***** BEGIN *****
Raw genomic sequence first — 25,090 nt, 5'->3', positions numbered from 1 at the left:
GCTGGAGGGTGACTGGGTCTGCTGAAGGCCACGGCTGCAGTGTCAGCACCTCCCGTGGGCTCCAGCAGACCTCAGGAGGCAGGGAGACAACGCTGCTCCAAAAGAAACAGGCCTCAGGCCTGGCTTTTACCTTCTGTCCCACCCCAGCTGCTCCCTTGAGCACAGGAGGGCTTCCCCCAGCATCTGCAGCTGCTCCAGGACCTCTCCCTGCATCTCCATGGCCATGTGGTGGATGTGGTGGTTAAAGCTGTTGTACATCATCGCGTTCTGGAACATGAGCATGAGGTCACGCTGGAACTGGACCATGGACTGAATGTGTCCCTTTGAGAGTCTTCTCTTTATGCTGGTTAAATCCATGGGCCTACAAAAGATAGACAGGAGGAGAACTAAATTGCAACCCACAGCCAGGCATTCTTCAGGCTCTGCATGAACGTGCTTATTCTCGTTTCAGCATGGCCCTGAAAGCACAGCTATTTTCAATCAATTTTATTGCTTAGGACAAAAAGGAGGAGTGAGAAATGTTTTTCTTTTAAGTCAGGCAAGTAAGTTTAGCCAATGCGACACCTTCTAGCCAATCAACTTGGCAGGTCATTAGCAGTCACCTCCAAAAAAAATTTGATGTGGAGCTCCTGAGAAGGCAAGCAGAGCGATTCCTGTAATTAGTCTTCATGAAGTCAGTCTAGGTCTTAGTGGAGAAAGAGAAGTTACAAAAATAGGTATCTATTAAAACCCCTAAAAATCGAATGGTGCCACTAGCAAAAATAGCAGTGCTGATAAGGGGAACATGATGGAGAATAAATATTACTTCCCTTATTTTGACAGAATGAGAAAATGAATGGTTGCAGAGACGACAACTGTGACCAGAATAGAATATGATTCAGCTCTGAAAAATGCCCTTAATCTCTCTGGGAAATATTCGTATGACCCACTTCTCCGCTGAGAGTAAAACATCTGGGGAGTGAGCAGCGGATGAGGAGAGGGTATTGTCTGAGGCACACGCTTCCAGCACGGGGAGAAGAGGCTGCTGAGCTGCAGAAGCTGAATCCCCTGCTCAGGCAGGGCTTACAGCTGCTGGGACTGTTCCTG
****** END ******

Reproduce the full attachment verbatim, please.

Raw genomic sequence first — 25,090 nt, 5'->3', positions numbered from 1 at the left:
GCTGGAGGGTGACTGGGTCTGCTGAAGGCCACGGCTGCAGTGTCAGCACCTCCCGTGGGCTCCAGCAGACCTCAGGAGGCAGGGAGACAACGCTGCTCCAAAAGAAACAGGCCTCAGGCCTGGCTTTTACCTTCTGTCCCACCCCAGCTGCTCCCTTGAGCACAGGAGGGCTTCCCCCAGCATCTGCAGCTGCTCCAGGACCTCTCCCTGCATCTCCATGGCCATGTGGTGGATGTGGTGGTTAAAGCTGTTGTACATCATCGCGTTCTGGAACATGAGCATGAGGTCACGCTGGAACTGGACCATGGACTGAATGTGTCCCTTTGAGAGTCTTCTCTTTATGCTGGTTAAATCCATGGGCCTACAAAAGATAGACAGGAGGAGAACTAAATTGCAACCCACAGCCAGGCATTCTTCAGGCTCTGCATGAACGTGCTTATTCTCGTTTCAGCATGGCCCTGAAAGCACAGCTATTTTCAATCAATTTTATTGCTTAGGACAAAAAGGAGGAGTGAGAAATGTTTTTCTTTTAAGTCAGGCAAGTAAGTTTAGCCAATGCGACACCTTCTAGCCAATCAACTTGGCAGGTCATTAGCAGTCACCTCCAAAAAAAATTTGATGTGGAGCTCCTGAGAAGGCAAGCAGAGCGATTCCTGTAATTAGTCTTCATGAAGTCAGTCTAGGTCTTAGTGGAGAAAGAGAAGTTACAAAAATAGGTATCTATTAAAACCCCTAAAAATCGAATGGTGCCACTAGCAAAAATAGCAGTGCTGATAAGGGGAACATGATGGAGAATAAATATTACTTCCCTTATTTTGACAGAATGAGAAAATGAATGGTTGCAGAGACGACAACTGTGACCAGAATAGAATATGATTCAGCTCTGAAAAATGCCCTTAATCTCTCTGGGAAATATTCGTATGACCCACTTCTCCGCTGAGAGTAAAACATCTGGGGAGTGAGCAGCGGATGAGGAGAGGGTATTGTCTGAGGCACACGCTTCCAGCACGGGGAGAAGAGGCTGCTGAGCTGCAGAAGCTGAATCCCCTGCTCAGGCAGGGCTTACAGCTGCTGGGACTGTTCCTG